Authorities busted a 300-acre marijuana plantation in Mexico – the largest one ever discovered in the country, the Defense Department said.
The plantation is four times larger than the second biggest marijuana fields ever found by authorities, discovered at a ranch in northern Chihuahua state in 1984.
The pot plants sheltered under black screen-cloth in a huge square on the floor of the Baja California desert, more than 150 miles (250 kms) south of the U.S. border.
Video of the plantation showed a sophisticated system of piped-in irrigation to support the plants, some of which were several feet tall.
The plantation also included some wooden outbuildings, presumably for use by people caring for the plants.
The Defense Department said soldiers made the latest discovery during a patrol Tuesday but didn't specify exactly where the fields were found. The department said it would take journalists to view the find.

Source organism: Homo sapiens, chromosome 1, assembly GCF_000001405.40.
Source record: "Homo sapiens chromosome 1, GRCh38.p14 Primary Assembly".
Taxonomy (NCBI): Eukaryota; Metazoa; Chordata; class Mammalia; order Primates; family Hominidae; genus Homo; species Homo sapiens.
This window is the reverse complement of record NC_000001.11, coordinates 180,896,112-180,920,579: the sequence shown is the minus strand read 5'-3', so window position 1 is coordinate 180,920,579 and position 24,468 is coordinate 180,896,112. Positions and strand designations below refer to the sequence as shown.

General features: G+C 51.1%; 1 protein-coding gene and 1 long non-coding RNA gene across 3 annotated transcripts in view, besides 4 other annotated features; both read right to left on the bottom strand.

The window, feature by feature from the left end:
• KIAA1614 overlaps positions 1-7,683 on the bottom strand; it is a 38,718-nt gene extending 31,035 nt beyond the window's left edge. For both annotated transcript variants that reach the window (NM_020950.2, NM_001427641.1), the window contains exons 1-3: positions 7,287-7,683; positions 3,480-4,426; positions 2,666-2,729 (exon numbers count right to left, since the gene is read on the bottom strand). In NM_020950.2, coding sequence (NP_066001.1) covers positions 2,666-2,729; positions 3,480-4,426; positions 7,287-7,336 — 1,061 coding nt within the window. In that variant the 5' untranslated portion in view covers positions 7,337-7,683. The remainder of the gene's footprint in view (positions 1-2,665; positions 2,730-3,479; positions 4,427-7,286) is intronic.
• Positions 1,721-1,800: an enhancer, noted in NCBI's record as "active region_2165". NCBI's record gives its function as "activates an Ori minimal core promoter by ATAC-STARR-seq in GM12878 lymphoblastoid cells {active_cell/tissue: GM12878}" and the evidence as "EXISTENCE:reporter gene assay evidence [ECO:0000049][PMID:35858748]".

Troops usually destroy such fields by cutting down the plants and burning them.
While it's unknown how much of Mexican drug cartels' income comes from marijuana, recent discoveries suggest it remains a large-scale trade.
In November, U.S. and Mexican investigators found two long, sophisticated tunnels under the border between Baja California and California, along with more than 40 tons of marijuana in and around the tunnels.
The tunnels ran around 2,000 feet from Mexico to San Diego and were equipped with lighting, ventilation and a rail system for drugs to be carried on a small cart.
U.S. officials say they believe the tunnels were the work of the Sinaloa cartel, headed by Mexico's most-wanted drug lord, Joaquin "El Chapo" Guzman.
It was unclear which cartel, if any, operated the plantation found Tuesday.
Based on reporting by The Associated Press.